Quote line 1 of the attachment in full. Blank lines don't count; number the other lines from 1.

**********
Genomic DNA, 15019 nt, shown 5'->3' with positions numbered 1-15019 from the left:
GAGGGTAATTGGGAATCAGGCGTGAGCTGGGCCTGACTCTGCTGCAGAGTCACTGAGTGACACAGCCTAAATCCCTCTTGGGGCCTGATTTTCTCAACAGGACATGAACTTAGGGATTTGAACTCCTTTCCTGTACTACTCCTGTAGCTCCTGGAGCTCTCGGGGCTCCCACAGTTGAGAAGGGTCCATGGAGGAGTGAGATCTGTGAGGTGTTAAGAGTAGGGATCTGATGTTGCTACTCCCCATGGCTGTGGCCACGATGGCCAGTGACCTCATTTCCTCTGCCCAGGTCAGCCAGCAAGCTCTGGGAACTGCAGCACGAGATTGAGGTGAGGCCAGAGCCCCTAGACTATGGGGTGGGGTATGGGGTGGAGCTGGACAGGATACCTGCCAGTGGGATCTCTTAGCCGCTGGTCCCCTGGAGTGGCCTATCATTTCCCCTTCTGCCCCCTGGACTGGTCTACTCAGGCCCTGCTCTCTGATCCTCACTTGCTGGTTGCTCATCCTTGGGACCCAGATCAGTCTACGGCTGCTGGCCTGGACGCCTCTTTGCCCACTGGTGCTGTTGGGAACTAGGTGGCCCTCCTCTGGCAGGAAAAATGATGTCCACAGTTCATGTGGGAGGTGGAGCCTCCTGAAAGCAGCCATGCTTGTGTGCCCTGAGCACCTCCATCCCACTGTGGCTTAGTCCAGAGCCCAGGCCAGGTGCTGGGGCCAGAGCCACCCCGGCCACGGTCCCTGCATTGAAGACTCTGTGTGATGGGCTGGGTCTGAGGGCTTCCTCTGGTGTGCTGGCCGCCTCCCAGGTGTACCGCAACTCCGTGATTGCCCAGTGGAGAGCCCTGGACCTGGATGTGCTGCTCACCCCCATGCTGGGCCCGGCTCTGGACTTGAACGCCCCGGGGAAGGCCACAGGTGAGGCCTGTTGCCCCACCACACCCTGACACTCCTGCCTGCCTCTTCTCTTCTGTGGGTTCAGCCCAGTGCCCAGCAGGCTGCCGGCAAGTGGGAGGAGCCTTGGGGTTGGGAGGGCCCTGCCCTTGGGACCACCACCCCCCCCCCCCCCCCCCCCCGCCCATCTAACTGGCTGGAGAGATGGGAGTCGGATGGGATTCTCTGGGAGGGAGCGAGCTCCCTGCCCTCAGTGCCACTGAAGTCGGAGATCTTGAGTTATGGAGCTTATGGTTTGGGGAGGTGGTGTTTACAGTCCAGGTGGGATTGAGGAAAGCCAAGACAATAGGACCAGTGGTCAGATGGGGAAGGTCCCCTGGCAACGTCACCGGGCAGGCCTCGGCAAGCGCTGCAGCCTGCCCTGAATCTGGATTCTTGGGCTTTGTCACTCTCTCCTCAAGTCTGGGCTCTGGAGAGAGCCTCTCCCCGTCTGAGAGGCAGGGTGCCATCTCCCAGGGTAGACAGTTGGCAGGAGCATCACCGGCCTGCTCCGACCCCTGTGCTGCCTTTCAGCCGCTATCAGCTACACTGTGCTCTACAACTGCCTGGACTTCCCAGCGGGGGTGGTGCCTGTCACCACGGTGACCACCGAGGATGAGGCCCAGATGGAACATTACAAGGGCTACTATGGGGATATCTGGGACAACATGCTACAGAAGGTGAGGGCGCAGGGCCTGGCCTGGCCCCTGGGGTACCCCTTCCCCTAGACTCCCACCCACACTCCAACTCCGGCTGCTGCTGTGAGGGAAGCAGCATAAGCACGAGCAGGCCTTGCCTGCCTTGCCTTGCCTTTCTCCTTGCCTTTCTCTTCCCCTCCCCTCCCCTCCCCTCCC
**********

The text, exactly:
Genomic DNA, 15019 nt, shown 5'->3' with positions numbered 1-15019 from the left: